Miura boilers save money in a number of ways. First, their unique on-demand steam technology employs a once-through design that eliminates the lengthy startup times associated with conventional firetube boilers. Miura boilers can produce usable steam output in five minutes, as opposed to the up to two hours conventional boilers require just to warm up. Miura’s boiler design translates into huge savings on fuel costs and eliminates the need for many hours of full-power operation each week.

Second, the rapid start-up of Miura on-demand steam boilers allows multiple installation (MI) users to turn off any boilers that are not in use. This eliminates the fuel expense involved in having boilers idling in standby mode.

Third, Miura’s modular design allows MI boilers to be switched on and off to match varying load demands throughout the day. The system is able to automatically respond within seconds to increased demand and then switch to standby once the demand has been met. Since Miura boilers heat much smaller quantities of water than larger firetube boilers, turning a boiler off results in far less radiant losses than that which occur with firetube units, since their larger volume pressure vessels have more surface area for heat to escape into the surrounding air.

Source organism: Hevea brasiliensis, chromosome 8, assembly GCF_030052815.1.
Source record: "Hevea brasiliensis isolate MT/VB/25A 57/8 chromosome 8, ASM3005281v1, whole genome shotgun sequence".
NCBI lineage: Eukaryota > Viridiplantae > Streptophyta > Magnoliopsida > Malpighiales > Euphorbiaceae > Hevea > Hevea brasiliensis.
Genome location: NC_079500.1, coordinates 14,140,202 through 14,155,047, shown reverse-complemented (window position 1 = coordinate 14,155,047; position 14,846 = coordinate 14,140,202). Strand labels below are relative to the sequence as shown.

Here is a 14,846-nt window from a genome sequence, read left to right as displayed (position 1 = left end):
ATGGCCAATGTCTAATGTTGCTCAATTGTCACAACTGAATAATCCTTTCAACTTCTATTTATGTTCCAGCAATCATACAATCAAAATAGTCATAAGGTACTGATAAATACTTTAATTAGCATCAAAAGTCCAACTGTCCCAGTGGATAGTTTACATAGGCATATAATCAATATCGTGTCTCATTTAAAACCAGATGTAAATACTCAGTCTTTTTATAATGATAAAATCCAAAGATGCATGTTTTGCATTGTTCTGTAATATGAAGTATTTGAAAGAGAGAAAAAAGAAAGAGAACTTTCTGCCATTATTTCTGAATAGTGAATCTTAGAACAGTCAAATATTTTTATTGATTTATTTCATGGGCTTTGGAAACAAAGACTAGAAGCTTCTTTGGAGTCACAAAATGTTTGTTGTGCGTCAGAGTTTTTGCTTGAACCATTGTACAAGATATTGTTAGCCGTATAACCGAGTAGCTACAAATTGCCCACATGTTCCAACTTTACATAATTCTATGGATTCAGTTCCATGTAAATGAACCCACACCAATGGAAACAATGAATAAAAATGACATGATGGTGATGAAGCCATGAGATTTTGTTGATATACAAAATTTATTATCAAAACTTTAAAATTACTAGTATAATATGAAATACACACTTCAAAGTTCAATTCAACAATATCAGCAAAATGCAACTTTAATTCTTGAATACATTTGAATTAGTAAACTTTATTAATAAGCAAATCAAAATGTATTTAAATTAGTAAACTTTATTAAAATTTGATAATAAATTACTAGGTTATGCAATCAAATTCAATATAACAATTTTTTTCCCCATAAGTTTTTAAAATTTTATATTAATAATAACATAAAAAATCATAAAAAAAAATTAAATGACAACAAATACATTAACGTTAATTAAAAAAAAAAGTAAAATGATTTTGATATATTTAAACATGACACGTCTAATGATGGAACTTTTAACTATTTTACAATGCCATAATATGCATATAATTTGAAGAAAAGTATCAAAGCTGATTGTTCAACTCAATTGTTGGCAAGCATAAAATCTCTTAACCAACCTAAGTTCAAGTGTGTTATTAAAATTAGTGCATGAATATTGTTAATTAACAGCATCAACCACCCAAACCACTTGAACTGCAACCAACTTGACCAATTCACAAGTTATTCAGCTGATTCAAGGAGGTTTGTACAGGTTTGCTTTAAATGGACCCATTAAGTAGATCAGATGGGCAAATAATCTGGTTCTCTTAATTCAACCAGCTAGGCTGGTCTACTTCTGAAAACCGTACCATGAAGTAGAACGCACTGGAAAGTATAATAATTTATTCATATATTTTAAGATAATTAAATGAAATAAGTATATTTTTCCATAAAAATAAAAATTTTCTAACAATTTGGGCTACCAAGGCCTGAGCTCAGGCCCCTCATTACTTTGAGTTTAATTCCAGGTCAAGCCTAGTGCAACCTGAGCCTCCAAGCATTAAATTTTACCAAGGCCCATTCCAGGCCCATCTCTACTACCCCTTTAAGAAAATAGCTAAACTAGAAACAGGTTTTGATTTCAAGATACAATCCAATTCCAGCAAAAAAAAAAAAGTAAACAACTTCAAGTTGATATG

Finally, Miura boilers can conserve water and save on water-treatment costs. In a hospital setting, rapid startup times allow Miura boilers not in use to remain off, while firetube boilers must remain idling in standby. When in standby mode, firetube boilers are still cycling, creating steam and blowing down. This cycling leads to increased water consumption and consequently increased water treatment costs.

SBMC has plans to eliminate two existing 200 bhp firetube boilers in the older section of the hospital, and connect the older section to the new Miura-powered central energy plant. Remarkably, the three Miura boilers can handle the additional load without needing to install additional units. Anticipating this move, Hutchinson reports that his water-treatment company has already reduced his upcoming water treatment contract by $20,000 per year to account for the loss of the older 200 bhp boilers.